Starting university is a huge transition for all new students. It is a new adventure full of exciting opportunities as well as enormous challenges. Building a support network is vital in adjusting to university life. Making friends sounds easy, however, in reality, it can be daunting and requires active effort and skills. It is completely normal to feel anxious to leave behind close friends and make new ones. Here are four simple but essential tips that you can take to make this process fun and less stressful.
eby Juntao, Senior Resident
I still remember the day I was packed for my Masters, packing for an exciting adventure to a different country, different culture, and of course, a completely different food system from China. My mum was standing next to me, muttering about all the things I should squeeze into my poor suitcases: clothes, shoes, stationery, sanitary pads, skincare, eye drops, rice cooker, tableware, woks, quilts, pillows… Then there was the day when I was carrying two giant 28-inch suitcases and one boarding case, struggling all the way from the train station in my city to the airport in Shanghai, to the airport in London, and then finally to Bristol. Oh, yes, how can I forget the day when I finally submitted my dissertation and started to pack my things and leave for home, I looked at my wardrobe, sighed, and wished someone had reminded me not to bring this stuff!
Rhiannon Roberts, Residential Life Advisor
April 2021, spring is truly underway, flowers in bloom and the city becoming greener and more colourful.
Covid-19 had ripped through our world and given us some of the toughest challenges in our lifetime. As restrictions begin to ease and vaccinations are light at the end of the tunnel we began to hold some optimism for the rest of 2021.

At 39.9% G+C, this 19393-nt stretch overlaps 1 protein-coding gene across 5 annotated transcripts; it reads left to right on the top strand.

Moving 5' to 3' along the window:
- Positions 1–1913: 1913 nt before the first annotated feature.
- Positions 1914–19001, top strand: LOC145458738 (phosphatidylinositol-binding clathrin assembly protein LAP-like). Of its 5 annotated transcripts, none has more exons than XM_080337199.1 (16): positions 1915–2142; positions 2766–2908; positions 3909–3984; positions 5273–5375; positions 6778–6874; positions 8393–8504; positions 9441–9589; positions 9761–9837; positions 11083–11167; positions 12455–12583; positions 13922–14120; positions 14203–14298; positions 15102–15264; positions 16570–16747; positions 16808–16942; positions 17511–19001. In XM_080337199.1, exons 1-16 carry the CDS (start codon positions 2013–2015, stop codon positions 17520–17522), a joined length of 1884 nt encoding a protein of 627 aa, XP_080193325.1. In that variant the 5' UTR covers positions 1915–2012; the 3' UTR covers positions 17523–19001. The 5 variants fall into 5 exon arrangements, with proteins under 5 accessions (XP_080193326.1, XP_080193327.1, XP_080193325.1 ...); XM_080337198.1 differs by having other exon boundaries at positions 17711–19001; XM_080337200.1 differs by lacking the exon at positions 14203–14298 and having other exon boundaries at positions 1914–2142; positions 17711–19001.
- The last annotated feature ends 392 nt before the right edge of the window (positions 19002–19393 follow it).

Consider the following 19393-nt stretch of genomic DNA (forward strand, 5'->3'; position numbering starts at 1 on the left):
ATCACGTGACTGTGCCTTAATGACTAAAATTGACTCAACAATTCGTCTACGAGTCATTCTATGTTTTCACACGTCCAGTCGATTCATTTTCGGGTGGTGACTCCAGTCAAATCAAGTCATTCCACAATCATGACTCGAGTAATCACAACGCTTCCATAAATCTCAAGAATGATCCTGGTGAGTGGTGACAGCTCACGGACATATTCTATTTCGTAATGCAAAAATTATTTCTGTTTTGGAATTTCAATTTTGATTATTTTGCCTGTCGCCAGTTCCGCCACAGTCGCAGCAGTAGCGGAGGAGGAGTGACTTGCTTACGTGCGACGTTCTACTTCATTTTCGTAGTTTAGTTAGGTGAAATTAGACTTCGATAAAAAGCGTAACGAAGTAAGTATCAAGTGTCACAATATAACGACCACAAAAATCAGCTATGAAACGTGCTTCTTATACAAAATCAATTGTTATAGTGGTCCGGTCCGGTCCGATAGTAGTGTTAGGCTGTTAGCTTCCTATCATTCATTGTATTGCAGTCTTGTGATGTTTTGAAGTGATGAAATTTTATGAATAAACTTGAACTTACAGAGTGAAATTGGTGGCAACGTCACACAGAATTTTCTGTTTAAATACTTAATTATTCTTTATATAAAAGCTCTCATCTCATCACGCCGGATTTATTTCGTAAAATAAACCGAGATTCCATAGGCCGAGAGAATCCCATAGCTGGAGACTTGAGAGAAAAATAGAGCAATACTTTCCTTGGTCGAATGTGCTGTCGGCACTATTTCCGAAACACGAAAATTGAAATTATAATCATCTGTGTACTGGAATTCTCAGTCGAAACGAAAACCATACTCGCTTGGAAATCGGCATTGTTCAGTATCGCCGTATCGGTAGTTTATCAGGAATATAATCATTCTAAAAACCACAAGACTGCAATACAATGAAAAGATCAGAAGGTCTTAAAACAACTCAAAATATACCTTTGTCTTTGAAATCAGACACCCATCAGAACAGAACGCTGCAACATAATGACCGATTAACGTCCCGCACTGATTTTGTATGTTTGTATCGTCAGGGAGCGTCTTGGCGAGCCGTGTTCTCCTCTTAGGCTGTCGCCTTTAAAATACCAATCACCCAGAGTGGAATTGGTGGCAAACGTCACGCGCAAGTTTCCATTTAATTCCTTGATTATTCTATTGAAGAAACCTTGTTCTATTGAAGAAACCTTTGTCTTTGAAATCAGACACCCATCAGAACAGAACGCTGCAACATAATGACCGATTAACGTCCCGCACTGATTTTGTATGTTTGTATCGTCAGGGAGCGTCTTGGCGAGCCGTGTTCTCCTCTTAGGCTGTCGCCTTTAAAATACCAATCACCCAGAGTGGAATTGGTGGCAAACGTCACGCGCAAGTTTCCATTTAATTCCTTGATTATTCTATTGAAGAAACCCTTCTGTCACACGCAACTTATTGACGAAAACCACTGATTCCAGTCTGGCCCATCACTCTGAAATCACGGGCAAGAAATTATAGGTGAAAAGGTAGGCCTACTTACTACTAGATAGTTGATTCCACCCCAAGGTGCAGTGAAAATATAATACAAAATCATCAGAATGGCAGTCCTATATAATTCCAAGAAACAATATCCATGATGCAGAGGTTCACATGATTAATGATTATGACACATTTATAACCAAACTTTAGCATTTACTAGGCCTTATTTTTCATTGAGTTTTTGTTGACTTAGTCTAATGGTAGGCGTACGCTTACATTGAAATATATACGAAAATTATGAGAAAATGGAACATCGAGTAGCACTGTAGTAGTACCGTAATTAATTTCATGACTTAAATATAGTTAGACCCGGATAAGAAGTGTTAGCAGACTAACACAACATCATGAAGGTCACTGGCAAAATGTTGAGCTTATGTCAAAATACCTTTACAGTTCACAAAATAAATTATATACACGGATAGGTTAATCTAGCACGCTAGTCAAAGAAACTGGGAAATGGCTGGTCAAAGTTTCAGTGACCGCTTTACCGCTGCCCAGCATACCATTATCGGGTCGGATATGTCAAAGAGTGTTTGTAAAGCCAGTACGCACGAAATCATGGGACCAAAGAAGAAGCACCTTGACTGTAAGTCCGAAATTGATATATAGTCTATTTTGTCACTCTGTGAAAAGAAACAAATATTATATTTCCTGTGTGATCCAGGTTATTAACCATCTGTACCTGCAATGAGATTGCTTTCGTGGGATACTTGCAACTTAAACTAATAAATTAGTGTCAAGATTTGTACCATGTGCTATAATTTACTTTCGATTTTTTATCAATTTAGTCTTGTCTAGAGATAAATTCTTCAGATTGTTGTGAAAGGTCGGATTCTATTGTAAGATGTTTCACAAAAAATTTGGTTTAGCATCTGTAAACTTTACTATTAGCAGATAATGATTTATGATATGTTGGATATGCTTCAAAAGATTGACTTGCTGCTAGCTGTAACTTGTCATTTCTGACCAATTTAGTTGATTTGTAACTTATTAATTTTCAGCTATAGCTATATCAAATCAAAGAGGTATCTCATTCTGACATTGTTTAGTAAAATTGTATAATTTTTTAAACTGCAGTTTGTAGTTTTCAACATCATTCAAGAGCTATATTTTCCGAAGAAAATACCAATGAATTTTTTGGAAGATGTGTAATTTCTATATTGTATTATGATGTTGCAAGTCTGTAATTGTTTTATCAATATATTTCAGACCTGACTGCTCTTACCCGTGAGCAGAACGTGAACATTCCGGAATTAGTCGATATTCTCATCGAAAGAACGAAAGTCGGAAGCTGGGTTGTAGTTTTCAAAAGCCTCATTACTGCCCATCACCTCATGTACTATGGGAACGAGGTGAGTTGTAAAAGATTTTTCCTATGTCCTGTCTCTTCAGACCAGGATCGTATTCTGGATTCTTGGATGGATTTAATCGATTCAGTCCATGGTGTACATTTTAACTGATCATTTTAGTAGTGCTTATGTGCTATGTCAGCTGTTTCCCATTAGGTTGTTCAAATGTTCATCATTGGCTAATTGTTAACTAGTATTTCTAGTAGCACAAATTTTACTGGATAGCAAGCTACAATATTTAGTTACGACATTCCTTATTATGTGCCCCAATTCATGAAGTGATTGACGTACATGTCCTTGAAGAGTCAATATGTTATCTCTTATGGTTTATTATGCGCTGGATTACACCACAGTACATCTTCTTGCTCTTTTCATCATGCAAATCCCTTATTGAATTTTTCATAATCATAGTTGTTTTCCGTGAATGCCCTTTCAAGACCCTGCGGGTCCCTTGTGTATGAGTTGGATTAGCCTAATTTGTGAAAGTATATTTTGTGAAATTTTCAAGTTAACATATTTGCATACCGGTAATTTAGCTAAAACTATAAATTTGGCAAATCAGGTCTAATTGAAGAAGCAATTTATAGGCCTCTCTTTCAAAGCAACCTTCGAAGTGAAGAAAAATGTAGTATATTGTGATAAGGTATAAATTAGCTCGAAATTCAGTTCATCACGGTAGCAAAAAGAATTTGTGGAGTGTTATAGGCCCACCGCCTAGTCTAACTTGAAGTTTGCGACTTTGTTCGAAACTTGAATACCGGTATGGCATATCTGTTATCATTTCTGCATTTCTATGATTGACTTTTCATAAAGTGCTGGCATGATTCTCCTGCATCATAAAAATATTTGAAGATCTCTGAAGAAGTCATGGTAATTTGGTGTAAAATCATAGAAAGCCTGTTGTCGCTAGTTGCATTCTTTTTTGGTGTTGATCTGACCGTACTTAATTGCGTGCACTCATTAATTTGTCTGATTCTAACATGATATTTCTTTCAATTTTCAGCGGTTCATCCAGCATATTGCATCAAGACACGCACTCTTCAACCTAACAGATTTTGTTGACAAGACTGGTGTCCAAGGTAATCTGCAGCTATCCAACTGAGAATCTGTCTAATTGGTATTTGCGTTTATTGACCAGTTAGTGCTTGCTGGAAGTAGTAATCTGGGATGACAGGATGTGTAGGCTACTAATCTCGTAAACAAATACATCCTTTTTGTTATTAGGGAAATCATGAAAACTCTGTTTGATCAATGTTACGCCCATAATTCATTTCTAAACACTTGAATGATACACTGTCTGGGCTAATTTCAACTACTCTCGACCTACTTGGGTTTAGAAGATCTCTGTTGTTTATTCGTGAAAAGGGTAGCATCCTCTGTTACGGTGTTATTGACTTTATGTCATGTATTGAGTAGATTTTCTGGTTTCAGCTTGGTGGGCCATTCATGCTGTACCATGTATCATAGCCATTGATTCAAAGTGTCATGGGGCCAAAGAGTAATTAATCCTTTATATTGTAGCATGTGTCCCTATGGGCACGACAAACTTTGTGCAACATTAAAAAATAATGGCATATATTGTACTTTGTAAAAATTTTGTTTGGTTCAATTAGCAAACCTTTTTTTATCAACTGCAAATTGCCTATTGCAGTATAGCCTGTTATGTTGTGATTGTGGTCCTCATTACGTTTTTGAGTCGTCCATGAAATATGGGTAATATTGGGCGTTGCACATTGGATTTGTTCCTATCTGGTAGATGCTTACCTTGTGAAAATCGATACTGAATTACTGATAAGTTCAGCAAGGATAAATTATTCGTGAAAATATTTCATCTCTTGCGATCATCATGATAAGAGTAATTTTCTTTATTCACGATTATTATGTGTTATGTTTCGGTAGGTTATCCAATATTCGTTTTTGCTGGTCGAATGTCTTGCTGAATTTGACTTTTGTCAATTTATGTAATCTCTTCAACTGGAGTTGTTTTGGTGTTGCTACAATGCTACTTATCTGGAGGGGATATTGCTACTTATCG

ResiLife, as a service like all others had many challenges to overcome. To maintain supporting our students through this tough time whilst keeping those most at risk safe and well, and protecting our NHS. We too, like others felt the frustrations of screens and lack of contact. (more…)
by Yeliz Vural, Senior Resident
I have been in Bristol since 2017 and I have had chance to explore lots of great places. Here is a list of my top 10 fav places:
I love everything about harbourside! It is a convenient place for students and very close to the University Halls in East and West Villages. During the pandemic, outdoor activities (i.e. jogging) around harbourside helped me a lot to cope with my anxiety. Morning walks here are amazing and as a coffee lover I love drinking my coffee in the mornings after a nice walk somewhere close to harbourside. (more…)
This year saw some changes to the way we at Resilife ran events, but run events we did! This blog post series is designed to show off some of the fantastic work you as students have put into engaging with us, and to any new students reading this as you move into halls for the first time – these are just tasters of some of the events our Senior Residents run – which will only get bigger and better once everything (hopefully…) returns to normal!
Part 1 is our International Women’s Day Art and Writing competition, with a theme of ‘Choose to Challenge’, where we all came together to produce art (competition open to those identifying as female) and written pieces (open to all genders). With prizes of £50 CASSArt vouchers open to each winner, we received over 50 fantastic entries, which were assessed by a panel of 6 per category, each containing experts in their field. Below are some of our fantastic entries, and some comments on what made them stand out to us. The quality of all submissions really blew us away, so thank you to each and every one of you who got involved! (more…)